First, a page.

And as implied in a comment by Bryan Krause, it would be a mistake to get into a situation where you gift "authorship" to someone for any reason. Literally, the drawbacks are that gift authorship is considered unethical, though, oddly enough, it is seen in some fields, though mostly with or at the insistence of advisors.

The time to establish collaboration is at the beginning of a project (or near to it), not at the end.

  • In many areas, the time to establish collaboration is when it is necessary to improve the project. In my research areas, I have seen too many times an abuse of that principle to use others for materials, data, and resources, only to restrict authorship all in the name of "ethics". The term gift authorship is also thrown around quite a lot. A collaborator can come in at any point, and once they do they should be allowed to contribute to the publication, familiarize themselves with the entirety of that publication and decide if they are willing to assume responsibility for it.
    – R1NaNo
    Dec 20, 2023 at 5:23
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    With regards to the OP. I would only bring in someone who can contribute meaningfully to the direction of the project. Perhaps your advisor sees their involvement as unnecessary and tangential, and I would assume they have the bigger picture concept than a student would given experience. If my group finds a novel application for a previously reported material, and we are working on an application-based paper, offering authorship to the people who first synthesized that material is not particularly relevant. A citation is warranted, or acknowledgement if they offered insight.
    – R1NaNo
    Dec 20, 2023 at 5:29

Ordinarily I would not be too concerned about "watering down" authorship if there is a potential to improve the research work at issue. Nevertheless, because you are a PhD student, in addition to the general injunction to be productive in your research, you have the additional requirement of demonstrating the requirements to graduate from your candidature. One of these is to demonstrate that you have conducted novel and valuable research yourself. Your supervisor might be concerned that bringing in a coauthor on this paper ---at this late stage of the work--- dilutes your own apparent contribution and makes it harder to determine your own research contribution in the work. There are some ways around this, but your supervisor may feel that it's best to avoid the situation entirely, which is reasonable advice.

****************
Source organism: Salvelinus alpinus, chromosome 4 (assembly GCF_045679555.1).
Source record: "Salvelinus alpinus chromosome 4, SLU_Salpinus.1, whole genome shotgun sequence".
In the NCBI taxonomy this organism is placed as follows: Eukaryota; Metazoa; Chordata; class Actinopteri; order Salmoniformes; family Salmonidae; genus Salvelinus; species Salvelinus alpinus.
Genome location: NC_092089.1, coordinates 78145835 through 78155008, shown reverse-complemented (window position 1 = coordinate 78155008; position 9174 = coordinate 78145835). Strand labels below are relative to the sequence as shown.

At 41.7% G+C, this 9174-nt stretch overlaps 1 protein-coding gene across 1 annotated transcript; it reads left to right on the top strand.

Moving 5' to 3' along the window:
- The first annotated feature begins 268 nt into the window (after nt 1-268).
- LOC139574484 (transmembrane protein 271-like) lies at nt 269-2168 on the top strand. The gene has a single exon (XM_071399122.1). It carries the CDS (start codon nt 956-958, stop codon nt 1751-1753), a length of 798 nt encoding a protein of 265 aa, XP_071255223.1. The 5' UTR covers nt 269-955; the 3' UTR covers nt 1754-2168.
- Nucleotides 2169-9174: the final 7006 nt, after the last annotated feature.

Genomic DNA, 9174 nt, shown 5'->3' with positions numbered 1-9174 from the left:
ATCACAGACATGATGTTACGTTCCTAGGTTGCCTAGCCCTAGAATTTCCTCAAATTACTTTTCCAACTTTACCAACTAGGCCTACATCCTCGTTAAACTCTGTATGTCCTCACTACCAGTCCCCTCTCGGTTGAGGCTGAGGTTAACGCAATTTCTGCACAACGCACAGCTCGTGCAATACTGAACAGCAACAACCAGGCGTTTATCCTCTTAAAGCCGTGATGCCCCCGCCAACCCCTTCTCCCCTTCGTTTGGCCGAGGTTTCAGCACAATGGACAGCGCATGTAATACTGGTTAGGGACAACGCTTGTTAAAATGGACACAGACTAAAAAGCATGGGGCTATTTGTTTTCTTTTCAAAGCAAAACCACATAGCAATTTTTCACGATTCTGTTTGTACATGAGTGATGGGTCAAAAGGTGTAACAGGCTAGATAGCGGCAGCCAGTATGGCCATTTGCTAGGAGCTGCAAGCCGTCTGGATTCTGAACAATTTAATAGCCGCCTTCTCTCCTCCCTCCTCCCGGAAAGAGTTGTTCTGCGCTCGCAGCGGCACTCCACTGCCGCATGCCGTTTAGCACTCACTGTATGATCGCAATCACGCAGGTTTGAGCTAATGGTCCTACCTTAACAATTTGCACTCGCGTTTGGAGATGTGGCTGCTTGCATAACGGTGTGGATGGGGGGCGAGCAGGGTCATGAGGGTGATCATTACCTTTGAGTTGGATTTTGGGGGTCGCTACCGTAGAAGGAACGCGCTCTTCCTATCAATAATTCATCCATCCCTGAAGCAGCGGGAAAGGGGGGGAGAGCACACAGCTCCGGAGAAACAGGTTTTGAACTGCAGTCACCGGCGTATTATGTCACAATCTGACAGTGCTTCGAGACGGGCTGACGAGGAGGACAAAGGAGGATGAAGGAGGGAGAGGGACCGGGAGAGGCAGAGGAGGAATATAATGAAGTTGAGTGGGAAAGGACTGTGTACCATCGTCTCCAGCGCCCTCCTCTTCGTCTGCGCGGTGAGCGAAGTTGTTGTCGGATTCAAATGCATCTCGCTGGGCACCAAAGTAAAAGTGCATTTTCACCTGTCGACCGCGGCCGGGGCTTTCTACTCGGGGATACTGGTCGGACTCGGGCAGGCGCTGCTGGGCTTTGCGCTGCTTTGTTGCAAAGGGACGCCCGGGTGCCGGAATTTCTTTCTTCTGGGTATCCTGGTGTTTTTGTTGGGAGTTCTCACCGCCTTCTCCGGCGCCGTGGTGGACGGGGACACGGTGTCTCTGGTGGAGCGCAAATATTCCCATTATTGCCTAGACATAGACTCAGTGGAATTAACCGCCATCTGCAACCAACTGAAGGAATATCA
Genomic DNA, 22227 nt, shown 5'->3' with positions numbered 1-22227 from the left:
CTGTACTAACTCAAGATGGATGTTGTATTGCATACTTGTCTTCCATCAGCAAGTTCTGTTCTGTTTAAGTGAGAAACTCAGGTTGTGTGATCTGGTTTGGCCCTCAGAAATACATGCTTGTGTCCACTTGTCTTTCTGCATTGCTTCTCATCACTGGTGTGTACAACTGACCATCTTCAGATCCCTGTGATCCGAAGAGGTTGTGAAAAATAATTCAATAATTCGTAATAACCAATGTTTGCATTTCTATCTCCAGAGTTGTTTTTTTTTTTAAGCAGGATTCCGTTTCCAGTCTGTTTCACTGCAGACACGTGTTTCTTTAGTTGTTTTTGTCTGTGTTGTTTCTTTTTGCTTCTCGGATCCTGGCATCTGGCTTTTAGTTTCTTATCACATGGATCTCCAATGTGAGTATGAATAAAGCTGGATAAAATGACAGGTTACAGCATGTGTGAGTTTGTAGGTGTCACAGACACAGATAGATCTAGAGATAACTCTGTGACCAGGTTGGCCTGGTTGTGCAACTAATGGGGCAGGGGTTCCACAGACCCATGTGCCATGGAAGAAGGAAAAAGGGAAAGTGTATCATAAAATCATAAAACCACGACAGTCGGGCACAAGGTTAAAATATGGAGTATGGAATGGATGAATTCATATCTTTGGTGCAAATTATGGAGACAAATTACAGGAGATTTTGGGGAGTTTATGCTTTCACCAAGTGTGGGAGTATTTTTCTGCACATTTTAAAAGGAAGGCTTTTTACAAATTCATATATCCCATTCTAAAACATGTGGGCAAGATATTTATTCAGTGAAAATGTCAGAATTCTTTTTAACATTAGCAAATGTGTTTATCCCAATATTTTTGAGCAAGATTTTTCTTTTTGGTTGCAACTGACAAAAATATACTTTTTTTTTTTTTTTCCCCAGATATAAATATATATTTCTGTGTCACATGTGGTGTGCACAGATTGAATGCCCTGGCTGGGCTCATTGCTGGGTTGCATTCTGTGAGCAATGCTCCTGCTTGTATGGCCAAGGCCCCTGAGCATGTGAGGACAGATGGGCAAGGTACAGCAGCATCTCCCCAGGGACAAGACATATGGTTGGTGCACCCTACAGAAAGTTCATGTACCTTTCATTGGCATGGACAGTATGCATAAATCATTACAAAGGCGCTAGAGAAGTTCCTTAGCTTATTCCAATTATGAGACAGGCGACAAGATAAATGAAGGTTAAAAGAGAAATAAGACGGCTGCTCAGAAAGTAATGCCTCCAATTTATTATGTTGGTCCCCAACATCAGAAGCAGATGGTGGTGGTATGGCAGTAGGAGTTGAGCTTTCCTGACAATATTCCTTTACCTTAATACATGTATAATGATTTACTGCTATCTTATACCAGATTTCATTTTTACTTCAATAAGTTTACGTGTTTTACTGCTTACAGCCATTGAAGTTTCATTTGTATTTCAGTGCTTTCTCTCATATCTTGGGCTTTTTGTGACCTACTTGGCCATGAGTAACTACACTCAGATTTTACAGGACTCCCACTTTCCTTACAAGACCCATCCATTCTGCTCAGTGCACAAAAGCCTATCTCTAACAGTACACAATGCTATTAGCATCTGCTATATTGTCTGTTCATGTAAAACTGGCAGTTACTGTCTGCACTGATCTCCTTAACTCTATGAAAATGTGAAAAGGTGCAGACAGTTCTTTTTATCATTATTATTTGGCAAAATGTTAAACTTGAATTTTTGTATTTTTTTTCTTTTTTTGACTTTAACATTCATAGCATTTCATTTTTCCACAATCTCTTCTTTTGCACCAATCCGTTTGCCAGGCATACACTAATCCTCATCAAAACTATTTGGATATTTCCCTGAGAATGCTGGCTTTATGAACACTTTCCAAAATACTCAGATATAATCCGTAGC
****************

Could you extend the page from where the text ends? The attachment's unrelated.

In this circumstance I recommend that you write to Prof Dogson and tell him that your PhD supervisor has asked that you complete and publish your present paper without an outside coauthor, but tell him that you are interested in doing joint work with him on future projects. It might even be worth having meeting with him to see if you have any shared research interests where you could start together from scratch.

  • > There are some ways around this, but your supervisor may feel that it's best to avoid the situation entirely, which is reasonable advice. Could you please ellaborate on this?
    – MyName
    Dec 20, 2023 at 17:09
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    Well, if you were to proceed with joint research, you would need to keep track of the respective contributions to the research and create a short statement of this. This could be supplied to the referees for your PhD dissertation along with your dissertation/papers. That way they can tell which parts of what they are reading are yours and which parts were figured out by coauthors. The referees then make a recommendation to the university on whether your work meets the requirements for a PhD.
    – Ben
    Dec 20, 2023 at 20:37